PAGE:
As chair of the Senate Judicial Proceedings Committee, Senator Bobby Zirkin (D11) is the key to SB566 passage out of committee, and will be the key person that will make the case to the Senate President and the entire chamber on what happens with the legislation. Coalition advocates tell us “he is the number one Senate target.”

    Phone: 410-841-3131 | 301-858-3131| Toll-free: 1-800-492-7122 ext. 3131
    Email: bobby.zirkin@senate.state.md.us
    Facebook: https://www.facebook.com/bobbyzirkin
    Web: http://www.bobbyzirkin.com/

    Tell him you support LEOBR reform and SB566, and hope that he will support its vote out of committee and on the floor.

  • The corresponding House committee chairman for HB968 is Joe Vallario (D23b)
    Phone: 410-841-3488 | 301-858-3488 | Toll-free: 1-800-492-7122 ext. 3488
    Email: joseph.vallario@house.state.md.us
    Facebook: https://www.facebook.com/DelegateJoeVallario
  • Two area Democratic delegates are also targets on the House committee side.  Both reportedly have police officer relatives and may not support the bill.
    1. Kathleen Dumais (D15: Montgomery County – Poolesville/Barnesville)
      Phone: 410-841-3052 | 301-858-3052 | Toll-free: 1-800-492-7122 ext. 3052
      Email: kathleen.dumais@house.state.md.us
    2. Geraldine Valentino-Smith (D23a: Prince Georges County – Bowie)
      Phone: 410-841-3101 | 301-858-3101 | Toll-free: 1-800-492-7122 ext. 3101
      Email: geraldine.valentino.smith@house.state.md.us
      Ms. Valentino-Smith is reported to believe police abuse is not a problem in Maryland.  She is also Deputy Majority Whip, so her commitment to the bill would be important if it passes to the floor.
  • Consider thanking area Delegates Alfred Carr ( 1-800-492-7122 ext. 3638) and Ana Sol Gutierrez (1-800-492-7122 ext. 3181) for co-sponsoring HB968.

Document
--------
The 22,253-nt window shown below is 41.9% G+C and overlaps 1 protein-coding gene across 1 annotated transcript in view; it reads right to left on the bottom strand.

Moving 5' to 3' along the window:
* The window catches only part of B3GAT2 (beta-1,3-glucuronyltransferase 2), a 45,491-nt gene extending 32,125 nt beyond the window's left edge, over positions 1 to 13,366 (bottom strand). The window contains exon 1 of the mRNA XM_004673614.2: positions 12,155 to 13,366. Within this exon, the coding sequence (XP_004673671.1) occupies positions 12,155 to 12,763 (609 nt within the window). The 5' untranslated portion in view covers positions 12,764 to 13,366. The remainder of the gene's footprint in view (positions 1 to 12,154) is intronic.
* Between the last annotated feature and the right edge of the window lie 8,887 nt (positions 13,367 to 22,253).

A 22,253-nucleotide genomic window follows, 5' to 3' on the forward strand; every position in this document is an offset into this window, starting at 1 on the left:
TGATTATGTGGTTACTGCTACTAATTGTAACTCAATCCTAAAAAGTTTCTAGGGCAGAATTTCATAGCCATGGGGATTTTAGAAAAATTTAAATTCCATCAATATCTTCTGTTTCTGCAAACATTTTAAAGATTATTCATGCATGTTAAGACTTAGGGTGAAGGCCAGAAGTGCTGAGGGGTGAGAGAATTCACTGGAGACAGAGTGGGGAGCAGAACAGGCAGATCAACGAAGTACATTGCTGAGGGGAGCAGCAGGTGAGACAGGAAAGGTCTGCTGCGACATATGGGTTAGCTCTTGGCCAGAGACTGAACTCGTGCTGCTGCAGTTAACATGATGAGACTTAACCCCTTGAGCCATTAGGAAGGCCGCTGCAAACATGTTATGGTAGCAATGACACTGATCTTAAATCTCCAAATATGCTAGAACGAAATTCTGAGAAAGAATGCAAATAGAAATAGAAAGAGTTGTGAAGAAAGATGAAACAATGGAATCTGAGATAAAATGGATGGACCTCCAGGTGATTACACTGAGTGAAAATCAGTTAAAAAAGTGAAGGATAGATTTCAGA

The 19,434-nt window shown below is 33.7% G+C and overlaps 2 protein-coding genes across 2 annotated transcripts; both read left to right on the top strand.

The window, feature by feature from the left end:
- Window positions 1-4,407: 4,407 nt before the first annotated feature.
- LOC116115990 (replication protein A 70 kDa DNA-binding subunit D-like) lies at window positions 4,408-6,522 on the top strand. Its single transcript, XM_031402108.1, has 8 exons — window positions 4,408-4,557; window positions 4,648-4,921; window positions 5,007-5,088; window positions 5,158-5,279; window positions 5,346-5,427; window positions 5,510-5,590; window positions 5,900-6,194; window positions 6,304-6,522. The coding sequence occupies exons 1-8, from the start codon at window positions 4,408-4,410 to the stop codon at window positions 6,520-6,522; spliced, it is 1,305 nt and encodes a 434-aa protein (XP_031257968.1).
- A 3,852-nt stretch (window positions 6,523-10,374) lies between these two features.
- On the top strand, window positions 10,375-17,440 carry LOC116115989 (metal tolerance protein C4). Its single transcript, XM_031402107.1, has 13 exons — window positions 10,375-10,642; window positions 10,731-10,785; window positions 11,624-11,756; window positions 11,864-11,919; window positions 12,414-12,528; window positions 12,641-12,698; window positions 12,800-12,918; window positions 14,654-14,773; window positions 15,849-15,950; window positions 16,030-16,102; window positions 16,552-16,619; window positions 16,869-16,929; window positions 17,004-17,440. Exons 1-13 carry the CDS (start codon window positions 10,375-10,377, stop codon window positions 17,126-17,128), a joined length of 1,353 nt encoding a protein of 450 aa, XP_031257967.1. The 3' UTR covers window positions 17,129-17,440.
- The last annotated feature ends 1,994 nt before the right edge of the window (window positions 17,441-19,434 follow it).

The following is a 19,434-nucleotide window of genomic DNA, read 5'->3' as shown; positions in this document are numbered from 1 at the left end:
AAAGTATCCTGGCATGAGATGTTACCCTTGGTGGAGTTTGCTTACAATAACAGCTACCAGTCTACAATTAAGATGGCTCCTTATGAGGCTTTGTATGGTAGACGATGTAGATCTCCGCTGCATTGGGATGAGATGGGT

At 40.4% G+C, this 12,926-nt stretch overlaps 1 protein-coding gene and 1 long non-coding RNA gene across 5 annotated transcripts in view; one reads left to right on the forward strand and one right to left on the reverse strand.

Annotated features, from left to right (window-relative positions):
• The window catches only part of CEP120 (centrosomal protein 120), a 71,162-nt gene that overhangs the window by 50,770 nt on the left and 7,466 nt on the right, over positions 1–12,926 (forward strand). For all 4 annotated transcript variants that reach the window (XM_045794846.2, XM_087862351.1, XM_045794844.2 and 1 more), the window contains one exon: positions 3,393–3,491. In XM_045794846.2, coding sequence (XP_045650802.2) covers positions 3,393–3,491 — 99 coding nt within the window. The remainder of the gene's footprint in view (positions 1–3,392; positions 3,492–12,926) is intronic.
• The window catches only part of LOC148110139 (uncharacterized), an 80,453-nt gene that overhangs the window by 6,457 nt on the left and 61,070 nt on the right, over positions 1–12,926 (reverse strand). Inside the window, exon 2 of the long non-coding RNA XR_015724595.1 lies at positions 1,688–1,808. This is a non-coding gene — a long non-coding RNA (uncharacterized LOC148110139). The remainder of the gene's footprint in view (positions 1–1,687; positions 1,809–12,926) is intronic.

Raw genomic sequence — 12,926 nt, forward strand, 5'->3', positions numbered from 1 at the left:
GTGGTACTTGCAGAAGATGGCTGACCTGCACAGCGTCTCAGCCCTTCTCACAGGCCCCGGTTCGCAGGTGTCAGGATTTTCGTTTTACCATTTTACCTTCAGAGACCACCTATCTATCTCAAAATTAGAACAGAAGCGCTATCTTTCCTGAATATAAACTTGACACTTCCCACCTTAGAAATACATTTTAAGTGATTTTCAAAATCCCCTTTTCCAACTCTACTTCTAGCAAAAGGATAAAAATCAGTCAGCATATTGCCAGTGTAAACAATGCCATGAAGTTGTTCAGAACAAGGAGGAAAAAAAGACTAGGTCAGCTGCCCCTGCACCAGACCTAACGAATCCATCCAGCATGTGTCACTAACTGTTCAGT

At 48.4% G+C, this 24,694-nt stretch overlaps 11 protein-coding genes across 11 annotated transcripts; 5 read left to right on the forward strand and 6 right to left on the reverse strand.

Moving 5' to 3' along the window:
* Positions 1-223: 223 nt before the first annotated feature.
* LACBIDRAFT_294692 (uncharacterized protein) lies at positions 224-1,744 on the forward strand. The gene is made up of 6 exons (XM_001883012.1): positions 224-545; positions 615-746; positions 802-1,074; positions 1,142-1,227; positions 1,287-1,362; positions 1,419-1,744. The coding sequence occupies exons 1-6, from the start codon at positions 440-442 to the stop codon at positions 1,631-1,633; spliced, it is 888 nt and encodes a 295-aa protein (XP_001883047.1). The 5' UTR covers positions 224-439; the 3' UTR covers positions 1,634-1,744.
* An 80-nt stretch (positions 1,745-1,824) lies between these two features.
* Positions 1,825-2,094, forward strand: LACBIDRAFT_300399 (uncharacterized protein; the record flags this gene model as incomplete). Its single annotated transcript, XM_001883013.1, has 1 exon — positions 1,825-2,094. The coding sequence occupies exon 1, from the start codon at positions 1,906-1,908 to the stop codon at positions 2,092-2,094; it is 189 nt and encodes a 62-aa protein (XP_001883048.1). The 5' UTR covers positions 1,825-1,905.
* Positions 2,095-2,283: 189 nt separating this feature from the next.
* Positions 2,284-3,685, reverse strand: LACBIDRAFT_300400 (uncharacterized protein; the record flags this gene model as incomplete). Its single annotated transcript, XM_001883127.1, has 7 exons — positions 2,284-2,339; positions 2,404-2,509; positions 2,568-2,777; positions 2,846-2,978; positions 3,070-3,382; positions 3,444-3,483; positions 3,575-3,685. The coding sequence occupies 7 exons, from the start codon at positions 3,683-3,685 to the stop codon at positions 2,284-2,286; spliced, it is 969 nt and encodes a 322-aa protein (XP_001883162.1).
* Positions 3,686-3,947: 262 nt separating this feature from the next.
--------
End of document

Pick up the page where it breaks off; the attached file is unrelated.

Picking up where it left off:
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Speakers at this Friday’s town hall

We’re honored to have a wonderful group of speakers for this Friday’s event, “Police Abuses in Maryland: hear the stories, act for reform.” First, details about the event:

WHERE: Takoma Park Community Center, 7500 Maple Avenue, Takoma Park, MD (map), Azalea Room
WHEN: Friday, February 27th, 7-9 pm
(click here to RSVP at the Facebook event page)

Our speakers include:

Marion Gray-Hopkins (mother of police shooting victim Gary Hopkins)

Marion Gray-Hopkins is a mother of 3 adult children, grandmother of 6 and great grandmother of 2. She is currently retired after nearly 40 years in the banking industry. Her son Gary A Hopkins, Jr. was killed by police in 1999. She has participated in numerous marches and rallies to support reform against police brutality. Most recently she was engaged with the CODE PINK Organization to hear the stories first hand from mothers across the country who have lost their sons at the hands of  the police violence. She is a member of the PG County Peoples Coalition for Justice, and is actively involved in working towards reform of laws to stop the unjust killings of people of color.

Sara Love, ACLU-MD

Sara Love (policy director, ACLU Maryland)